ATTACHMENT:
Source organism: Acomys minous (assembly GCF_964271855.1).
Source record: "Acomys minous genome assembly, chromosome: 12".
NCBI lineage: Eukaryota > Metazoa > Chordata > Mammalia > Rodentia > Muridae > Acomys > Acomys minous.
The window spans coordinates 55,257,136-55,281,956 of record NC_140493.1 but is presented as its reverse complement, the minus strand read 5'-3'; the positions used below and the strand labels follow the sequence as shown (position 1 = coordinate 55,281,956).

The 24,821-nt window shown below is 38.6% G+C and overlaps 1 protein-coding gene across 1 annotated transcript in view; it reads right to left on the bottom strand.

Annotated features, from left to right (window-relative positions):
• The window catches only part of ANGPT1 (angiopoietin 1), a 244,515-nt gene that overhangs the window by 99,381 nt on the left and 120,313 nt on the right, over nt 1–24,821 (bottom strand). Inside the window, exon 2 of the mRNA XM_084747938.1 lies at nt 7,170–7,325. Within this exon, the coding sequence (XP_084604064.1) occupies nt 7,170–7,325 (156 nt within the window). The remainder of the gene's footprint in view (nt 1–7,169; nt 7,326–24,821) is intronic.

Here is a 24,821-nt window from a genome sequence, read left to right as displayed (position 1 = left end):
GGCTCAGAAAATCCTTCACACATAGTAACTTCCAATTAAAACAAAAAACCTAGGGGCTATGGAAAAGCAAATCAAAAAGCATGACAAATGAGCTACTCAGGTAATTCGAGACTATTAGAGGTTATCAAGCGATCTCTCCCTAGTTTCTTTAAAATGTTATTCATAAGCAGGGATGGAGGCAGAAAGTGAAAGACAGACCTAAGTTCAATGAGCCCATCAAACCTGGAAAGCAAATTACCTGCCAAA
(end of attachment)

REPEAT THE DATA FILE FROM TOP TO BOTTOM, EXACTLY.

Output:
Source organism: Acomys minous (assembly GCF_964271855.1).
Source record: "Acomys minous genome assembly, chromosome: 12".
NCBI lineage: Eukaryota > Metazoa > Chordata > Mammalia > Rodentia > Muridae > Acomys > Acomys minous.
The window spans coordinates 55,257,136-55,281,956 of record NC_140493.1 but is presented as its reverse complement, the minus strand read 5'-3'; the positions used below and the strand labels follow the sequence as shown (position 1 = coordinate 55,281,956).

The 24,821-nt window shown below is 38.6% G+C and overlaps 1 protein-coding gene across 1 annotated transcript in view; it reads right to left on the bottom strand.

Annotated features, from left to right (window-relative positions):
• The window catches only part of ANGPT1 (angiopoietin 1), a 244,515-nt gene that overhangs the window by 99,381 nt on the left and 120,313 nt on the right, over nt 1–24,821 (bottom strand). Inside the window, exon 2 of the mRNA XM_084747938.1 lies at nt 7,170–7,325. Within this exon, the coding sequence (XP_084604064.1) occupies nt 7,170–7,325 (156 nt within the window). The remainder of the gene's footprint in view (nt 1–7,169; nt 7,326–24,821) is intronic.

Here is a 24,821-nt window from a genome sequence, read left to right as displayed (position 1 = left end):
GGCTCAGAAAATCCTTCACACATAGTAACTTCCAATTAAAACAAAAAACCTAGGGGCTATGGAAAAGCAAATCAAAAAGCATGACAAATGAGCTACTCAGGTAATTCGAGACTATTAGAGGTTATCAAGCGATCTCTCCCTAGTTTCTTTAAAATGTTATTCATAAGCAGGGATGGAGGCAGAAAGTGAAAGACAGACCTAAGTTCAATGAGCCCATCAAACCTGGAAAGCAAATTACCTGCCAAA